Lisa Scottoline is a Philadelphia-based
best-selling author who has written more
than 30 books—both fiction and nonfiction. Taking time away from her novels
and weekly Philadelphia Inquirer
“Chick Wit” column, Scottoline penned
this Connection exclusive in which she
addresses her nose, her love of books and
her new novel, Damaged.
—Stephanie E. Ponder
BY LISA SCOTTOLINE
I GREW UP in a very loving Italian-American family with a lot of hugs, meatballs and carbohydrates. But not a lot of
books. The only reading material I ever saw
in my house was TV Guide.
I didn’t discover books until I went to
elementary school, where I became a complete bookworm. The school librarian told
my parents to take me to our local library,
which my father did, though he didn’t come
inside. He waited outside in the car like a dog.
Because there was no TV in the library.
My parents adored me, but they never
understood my love of reading. My mother
told me that it would ruin my eyes.
She was kinda right. But no matter: They
make glasses for people like me.
As a child, I chose my library books in lots
of dumb ways, like by looking in the back and
scrutinizing the signatures on the checkout
card to see if people had good handwriting.
(FYI, a library checkout card was something
they had in the olden days, when people wrote
with pens and pencils. Please tell me I’m not
the only one who remembers these antiques.)
I also picked books that had a picture of a
particular man on the spine, because he had a
really big nose, like most of my family and
me. (My mother always said we get more oxygen than anybody in the room. Like, if I
breathe in, you might die. We Scottolines
don’t mind having big noses, though I have
cousins who can barely stand up.)
So I gravitated toward those big-nose
books, only to learn later that the man on the
spine was Sherlock Holmes, which, long story
short, led to my career as a writer of mysteries
Bottom line, my love of reading was born and it couldn’t be
stopped. I don’t have a to-read
pile; I have a to-read room. If
there’s no book around, I’ll read a
cereal box. (This is how I learned
the word “riboflavin.” I have no
idea what it means, but it’s in
I buy a lot of books, which is
one of the many reasons I love
Costco, because they have tons of
books I want at the best price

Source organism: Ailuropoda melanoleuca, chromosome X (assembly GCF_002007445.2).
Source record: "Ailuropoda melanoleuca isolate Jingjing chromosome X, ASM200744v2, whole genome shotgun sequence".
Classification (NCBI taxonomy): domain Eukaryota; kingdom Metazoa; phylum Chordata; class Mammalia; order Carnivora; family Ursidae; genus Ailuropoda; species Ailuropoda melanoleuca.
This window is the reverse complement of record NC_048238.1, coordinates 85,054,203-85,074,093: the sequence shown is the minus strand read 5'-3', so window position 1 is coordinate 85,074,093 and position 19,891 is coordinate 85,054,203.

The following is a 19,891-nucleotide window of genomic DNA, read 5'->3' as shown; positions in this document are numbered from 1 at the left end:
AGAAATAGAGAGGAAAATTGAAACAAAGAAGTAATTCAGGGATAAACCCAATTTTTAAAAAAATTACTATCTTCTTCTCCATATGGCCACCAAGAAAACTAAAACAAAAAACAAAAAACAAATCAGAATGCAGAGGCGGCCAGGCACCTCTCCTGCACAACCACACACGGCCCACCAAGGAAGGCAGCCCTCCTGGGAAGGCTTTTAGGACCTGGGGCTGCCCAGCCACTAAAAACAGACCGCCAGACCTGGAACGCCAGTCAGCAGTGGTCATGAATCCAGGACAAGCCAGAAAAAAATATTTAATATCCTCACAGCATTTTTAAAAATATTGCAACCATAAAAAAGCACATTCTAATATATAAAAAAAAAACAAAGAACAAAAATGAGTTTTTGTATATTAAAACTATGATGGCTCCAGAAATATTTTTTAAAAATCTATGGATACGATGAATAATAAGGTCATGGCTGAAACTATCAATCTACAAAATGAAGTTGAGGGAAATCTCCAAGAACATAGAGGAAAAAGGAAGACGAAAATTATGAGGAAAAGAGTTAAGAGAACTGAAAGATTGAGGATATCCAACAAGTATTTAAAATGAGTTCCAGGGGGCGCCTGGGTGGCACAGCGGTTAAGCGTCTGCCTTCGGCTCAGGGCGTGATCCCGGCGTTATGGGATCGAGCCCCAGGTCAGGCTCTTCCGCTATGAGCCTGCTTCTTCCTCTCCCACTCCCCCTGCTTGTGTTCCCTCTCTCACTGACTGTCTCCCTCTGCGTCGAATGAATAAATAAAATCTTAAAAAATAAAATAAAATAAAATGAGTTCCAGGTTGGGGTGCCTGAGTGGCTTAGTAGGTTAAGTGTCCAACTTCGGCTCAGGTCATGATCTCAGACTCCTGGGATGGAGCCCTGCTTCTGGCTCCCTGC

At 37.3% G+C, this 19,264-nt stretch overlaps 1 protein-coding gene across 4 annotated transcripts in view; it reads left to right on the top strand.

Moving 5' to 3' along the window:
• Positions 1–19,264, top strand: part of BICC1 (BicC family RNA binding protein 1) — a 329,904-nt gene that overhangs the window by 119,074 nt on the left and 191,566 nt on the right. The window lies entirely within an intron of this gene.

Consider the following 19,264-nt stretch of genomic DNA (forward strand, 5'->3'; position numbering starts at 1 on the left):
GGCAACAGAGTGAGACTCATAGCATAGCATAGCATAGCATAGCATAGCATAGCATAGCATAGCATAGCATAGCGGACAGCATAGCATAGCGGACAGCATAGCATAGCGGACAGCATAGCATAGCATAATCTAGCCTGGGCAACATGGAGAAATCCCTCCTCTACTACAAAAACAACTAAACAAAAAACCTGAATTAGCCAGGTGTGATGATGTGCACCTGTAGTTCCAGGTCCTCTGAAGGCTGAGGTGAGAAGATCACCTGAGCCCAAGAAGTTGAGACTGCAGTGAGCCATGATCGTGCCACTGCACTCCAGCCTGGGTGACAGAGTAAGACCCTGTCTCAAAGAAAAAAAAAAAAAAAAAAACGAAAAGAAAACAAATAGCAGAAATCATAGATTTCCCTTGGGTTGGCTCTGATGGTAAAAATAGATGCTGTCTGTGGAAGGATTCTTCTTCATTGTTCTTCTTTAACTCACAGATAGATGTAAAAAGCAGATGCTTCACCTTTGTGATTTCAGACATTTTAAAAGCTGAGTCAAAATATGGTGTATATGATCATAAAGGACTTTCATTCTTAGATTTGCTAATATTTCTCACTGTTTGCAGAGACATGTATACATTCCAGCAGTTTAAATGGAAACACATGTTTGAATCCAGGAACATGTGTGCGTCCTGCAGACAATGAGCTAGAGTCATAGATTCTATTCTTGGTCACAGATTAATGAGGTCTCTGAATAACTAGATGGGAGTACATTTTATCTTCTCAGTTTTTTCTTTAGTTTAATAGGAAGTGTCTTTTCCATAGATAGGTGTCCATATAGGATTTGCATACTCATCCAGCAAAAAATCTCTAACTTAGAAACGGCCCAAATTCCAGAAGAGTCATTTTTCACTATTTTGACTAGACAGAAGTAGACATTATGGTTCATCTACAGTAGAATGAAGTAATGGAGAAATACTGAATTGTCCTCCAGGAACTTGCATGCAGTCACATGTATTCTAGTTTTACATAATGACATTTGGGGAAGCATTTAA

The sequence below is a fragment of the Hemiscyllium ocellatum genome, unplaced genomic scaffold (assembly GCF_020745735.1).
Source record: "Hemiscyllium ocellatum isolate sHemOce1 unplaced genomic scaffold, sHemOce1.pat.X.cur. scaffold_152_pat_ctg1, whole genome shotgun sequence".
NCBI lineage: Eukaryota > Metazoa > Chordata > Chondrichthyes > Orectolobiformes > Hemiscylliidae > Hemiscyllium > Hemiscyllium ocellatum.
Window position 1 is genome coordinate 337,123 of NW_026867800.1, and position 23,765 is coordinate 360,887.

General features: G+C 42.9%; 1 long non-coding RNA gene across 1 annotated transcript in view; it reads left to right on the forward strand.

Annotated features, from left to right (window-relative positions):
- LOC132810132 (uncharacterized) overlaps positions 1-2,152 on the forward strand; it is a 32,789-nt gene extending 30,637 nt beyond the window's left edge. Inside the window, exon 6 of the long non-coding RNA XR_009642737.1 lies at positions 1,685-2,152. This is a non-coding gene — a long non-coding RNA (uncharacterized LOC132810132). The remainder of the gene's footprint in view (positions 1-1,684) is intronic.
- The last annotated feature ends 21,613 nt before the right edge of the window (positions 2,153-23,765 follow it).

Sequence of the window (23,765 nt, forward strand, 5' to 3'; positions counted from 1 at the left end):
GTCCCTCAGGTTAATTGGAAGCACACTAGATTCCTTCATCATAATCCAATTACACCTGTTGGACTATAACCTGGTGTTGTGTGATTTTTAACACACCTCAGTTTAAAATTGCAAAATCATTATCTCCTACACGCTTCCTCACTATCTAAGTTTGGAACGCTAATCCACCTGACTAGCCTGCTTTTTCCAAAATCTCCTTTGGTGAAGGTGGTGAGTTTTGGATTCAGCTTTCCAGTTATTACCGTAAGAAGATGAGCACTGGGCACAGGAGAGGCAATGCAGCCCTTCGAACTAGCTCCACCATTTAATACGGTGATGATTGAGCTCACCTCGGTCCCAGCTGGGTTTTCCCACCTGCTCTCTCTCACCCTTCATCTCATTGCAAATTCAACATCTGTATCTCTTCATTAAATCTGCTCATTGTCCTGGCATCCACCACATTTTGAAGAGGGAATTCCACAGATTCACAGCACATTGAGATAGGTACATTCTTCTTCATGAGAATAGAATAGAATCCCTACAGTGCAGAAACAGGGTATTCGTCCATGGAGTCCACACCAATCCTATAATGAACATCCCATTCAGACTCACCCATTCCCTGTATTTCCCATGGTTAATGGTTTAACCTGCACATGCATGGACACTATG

ever. And I never feel guilty about
spending money on books,
because reading is
a habit that makes
me feel good
about myself. (My
other habits are
chocolate cake and
My love of reading is what inspired
my new novel,
because, ironically, it’s
about a child who has
dyslexia, a neurological disorder that causes
difficulty reading. You
may have heard that
dyslexia causes people
to reverse words and letters when they
read, but that’s not the only thing it does.
Dyslexic children cannot put sounds to the
letters or words on the page, and this is true
even though these children are intelligent,
motivated and burning with the desire to
read. Sadly, their self-esteem suffers as they
fall further behind.
That’s what happens to the little boy in
my new novel, Damaged. His name is Patrick
O’Brien, he’s dyslexic and, even though he’s
in fifth grade, he can’t read. He’s smart, but
he’s in a public school system that is not programmed for his dyslexia. Patrick needs a
champion, and she arrives in the form of a
crusading special-education lawyer who
fights for children with special needs.
Her name is Mary DiNunzio, and she’s
Italian-American. She loves to read. Also, she
comes from a family with really big noses.
Coincidence? You be the judge.
Mary takes on the entire school system
for Patrick—but suddenly the unthinkable
happens in Patrick’s family, and Mary finds
herself fighting for Patrick, even as she tries to
solve a murder.
That would be the Sherlock Holmes part.
You have to read Damaged to find out
what happens. I can’t tell you how the book
ends. I can tell you where to buy it. But if
you’re reading this, you already know. C
arts & entertainment
How reading led to writing
THE COSTCO CONNECTION
Lisa Scottoline’s Damaged (Item
#1083733, 8/16) and Corrupted
(now available in paperback; Item
#1083710, 8/2) are available in
OUR DIGITAL EDITIONS
Click here for video of Lisa Scottoline
talking about her new book and her love
of Costco. (See page 13 for details.)